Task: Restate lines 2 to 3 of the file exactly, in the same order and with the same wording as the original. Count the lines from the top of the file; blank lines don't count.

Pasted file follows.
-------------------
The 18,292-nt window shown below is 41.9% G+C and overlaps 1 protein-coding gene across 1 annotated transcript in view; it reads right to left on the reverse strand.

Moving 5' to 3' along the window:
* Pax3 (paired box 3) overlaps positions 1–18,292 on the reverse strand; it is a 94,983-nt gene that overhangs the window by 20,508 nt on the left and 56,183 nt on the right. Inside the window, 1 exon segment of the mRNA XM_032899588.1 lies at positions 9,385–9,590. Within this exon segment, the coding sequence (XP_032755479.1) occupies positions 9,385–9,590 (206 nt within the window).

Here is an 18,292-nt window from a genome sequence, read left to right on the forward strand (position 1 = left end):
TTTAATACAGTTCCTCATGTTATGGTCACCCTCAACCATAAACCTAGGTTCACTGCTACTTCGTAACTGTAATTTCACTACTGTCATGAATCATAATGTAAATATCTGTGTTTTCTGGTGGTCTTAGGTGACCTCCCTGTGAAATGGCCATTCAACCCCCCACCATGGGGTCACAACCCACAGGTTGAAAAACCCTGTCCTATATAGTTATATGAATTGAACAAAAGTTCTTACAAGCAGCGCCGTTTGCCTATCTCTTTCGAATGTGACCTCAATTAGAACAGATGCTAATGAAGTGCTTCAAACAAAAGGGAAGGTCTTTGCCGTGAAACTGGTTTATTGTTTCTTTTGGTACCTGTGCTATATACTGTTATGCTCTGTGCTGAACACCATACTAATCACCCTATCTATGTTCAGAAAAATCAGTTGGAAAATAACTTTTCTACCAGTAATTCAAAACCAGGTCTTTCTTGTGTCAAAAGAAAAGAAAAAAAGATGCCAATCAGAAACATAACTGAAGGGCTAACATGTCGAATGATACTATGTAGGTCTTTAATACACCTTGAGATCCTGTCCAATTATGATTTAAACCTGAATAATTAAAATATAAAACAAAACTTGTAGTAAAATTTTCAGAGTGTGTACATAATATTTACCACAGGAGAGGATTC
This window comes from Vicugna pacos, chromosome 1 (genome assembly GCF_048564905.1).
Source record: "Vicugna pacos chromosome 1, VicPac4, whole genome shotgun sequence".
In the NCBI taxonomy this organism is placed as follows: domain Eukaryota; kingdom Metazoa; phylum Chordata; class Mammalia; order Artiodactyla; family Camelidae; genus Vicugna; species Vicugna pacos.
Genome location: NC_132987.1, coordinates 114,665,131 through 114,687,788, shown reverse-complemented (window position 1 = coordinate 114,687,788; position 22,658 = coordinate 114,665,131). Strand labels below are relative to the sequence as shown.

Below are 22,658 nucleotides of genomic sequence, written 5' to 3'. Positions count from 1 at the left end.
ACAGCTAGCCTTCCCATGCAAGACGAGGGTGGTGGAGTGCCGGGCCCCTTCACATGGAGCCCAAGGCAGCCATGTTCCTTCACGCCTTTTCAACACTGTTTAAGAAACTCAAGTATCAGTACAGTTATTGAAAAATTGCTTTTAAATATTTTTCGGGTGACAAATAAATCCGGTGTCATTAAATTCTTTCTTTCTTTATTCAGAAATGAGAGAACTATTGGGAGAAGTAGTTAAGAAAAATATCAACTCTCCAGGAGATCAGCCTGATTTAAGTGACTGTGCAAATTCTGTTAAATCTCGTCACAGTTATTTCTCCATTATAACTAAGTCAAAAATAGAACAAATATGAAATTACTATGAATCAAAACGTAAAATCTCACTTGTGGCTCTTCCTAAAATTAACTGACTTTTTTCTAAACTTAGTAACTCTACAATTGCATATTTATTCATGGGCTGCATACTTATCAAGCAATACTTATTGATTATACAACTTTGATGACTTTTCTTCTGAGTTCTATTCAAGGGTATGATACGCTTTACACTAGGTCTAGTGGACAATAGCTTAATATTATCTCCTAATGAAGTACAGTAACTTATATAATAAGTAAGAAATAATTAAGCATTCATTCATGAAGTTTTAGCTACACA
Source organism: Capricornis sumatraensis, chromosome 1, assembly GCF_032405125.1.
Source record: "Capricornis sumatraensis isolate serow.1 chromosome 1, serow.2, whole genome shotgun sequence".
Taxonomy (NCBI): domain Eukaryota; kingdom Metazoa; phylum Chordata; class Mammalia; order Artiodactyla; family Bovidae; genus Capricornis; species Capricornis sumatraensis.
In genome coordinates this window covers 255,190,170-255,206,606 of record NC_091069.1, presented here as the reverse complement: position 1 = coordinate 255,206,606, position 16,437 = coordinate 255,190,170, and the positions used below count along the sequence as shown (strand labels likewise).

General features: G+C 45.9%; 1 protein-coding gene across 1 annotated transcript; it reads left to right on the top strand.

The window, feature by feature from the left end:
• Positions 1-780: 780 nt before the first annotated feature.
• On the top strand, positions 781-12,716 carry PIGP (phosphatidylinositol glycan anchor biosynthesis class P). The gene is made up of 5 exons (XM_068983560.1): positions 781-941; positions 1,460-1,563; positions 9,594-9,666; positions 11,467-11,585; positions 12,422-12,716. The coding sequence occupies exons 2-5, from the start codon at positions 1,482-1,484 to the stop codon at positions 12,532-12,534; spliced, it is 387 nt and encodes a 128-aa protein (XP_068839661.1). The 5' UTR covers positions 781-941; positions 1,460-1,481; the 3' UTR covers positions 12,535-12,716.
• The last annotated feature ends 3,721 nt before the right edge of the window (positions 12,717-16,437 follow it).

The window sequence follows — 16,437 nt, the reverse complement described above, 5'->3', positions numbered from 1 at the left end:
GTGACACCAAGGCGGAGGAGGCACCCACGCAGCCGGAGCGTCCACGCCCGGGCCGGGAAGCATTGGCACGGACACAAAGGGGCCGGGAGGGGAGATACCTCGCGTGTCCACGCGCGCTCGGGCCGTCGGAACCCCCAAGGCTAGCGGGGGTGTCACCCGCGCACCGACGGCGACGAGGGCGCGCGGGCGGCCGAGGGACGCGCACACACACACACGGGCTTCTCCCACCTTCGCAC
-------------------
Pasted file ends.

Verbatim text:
Moving 5' to 3' along the window:
* Pax3 (paired box 3) overlaps positions 1–18,292 on the reverse strand; it is a 94,983-nt gene that overhangs the window by 20,508 nt on the left and 56,183 nt on the right. Inside the window, 1 exon segment of the mRNA XM_032899588.1 lies at positions 9,385–9,590. Within this exon segment, the coding sequence (XP_032755479.1) occupies positions 9,385–9,590 (206 nt within the window).